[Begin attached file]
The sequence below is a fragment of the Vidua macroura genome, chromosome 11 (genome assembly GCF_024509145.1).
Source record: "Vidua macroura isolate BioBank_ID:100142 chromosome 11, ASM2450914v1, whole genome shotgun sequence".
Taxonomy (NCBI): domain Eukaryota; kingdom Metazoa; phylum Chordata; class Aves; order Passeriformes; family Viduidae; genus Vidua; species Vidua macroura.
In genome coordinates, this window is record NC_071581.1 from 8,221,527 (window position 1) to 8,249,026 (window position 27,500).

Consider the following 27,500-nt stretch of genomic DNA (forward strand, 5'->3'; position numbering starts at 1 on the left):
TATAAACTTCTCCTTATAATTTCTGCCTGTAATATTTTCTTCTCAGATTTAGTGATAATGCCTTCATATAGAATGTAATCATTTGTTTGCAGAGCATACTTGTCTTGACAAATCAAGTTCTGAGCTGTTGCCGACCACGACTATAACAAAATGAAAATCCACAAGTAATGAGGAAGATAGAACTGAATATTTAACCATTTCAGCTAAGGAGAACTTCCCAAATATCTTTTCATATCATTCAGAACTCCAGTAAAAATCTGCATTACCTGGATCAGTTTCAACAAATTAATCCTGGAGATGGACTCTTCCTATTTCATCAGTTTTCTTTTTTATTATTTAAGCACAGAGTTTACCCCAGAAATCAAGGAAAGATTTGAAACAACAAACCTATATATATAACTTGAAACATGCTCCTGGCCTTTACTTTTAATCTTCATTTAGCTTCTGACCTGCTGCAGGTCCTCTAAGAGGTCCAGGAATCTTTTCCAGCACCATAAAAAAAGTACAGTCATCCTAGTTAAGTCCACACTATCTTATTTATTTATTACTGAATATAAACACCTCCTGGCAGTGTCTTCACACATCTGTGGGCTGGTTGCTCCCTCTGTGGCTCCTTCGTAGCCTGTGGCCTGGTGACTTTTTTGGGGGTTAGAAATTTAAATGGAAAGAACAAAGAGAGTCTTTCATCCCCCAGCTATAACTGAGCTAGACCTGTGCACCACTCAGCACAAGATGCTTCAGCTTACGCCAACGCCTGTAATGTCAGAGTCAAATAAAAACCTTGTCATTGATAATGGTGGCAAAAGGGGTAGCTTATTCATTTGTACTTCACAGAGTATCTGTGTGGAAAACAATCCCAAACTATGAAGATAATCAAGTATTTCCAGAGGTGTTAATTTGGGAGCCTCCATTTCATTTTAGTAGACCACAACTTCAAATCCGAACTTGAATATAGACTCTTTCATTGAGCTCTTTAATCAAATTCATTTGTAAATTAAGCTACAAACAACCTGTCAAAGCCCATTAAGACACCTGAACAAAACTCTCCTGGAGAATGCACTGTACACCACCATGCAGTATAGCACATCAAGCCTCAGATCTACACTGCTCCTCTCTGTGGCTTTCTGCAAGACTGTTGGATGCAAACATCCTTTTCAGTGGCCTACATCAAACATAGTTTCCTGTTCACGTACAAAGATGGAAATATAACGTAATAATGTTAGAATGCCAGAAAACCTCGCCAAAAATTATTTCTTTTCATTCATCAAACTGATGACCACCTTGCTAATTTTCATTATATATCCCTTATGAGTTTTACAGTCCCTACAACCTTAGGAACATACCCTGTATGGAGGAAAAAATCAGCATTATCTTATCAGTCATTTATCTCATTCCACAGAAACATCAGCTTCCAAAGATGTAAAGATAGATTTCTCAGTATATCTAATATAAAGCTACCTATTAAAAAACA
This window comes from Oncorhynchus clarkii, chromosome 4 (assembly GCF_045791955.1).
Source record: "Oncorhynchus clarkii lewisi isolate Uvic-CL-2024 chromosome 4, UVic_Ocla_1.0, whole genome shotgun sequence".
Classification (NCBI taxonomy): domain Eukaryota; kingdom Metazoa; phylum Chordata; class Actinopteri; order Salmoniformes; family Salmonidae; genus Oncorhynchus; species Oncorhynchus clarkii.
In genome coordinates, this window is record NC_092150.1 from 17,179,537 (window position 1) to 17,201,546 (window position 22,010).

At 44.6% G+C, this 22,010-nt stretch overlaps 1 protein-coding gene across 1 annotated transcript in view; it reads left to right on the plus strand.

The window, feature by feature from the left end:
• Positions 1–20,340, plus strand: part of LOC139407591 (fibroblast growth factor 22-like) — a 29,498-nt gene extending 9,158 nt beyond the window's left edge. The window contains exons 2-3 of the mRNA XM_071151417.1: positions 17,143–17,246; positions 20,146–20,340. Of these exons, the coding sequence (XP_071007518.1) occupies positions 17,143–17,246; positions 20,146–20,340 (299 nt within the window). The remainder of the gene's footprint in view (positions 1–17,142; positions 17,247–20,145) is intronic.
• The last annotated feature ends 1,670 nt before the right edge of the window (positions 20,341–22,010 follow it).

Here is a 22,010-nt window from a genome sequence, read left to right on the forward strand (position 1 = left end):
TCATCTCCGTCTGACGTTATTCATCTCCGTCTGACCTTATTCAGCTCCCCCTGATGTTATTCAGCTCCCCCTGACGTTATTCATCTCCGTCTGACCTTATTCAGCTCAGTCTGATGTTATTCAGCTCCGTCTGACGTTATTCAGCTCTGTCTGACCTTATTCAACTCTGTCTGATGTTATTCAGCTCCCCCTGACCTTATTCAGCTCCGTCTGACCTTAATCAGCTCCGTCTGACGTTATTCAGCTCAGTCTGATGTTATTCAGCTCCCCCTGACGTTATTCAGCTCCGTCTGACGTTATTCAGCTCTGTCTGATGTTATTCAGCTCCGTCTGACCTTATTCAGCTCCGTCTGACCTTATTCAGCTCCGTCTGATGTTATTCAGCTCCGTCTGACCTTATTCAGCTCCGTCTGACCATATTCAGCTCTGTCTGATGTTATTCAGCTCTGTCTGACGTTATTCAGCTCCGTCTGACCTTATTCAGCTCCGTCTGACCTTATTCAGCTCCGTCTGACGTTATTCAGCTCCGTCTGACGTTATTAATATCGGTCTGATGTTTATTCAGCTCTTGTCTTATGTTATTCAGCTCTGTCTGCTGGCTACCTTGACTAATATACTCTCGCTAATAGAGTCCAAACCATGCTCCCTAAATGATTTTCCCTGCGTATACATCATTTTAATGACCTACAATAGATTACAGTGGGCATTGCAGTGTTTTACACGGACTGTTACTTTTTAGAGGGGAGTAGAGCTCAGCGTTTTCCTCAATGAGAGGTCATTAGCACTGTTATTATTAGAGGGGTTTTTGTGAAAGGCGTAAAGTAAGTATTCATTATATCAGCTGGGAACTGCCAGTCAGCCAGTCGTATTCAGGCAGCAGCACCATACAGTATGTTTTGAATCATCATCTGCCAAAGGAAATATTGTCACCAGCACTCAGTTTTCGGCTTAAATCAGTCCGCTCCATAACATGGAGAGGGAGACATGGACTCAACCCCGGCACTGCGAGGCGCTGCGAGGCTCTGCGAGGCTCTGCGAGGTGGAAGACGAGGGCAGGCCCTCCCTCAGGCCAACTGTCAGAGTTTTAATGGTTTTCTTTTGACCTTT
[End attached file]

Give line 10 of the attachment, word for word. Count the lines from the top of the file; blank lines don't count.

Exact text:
In genome coordinates, this window is record NC_092150.1 from 17,179,537 (window position 1) to 17,201,546 (window position 22,010).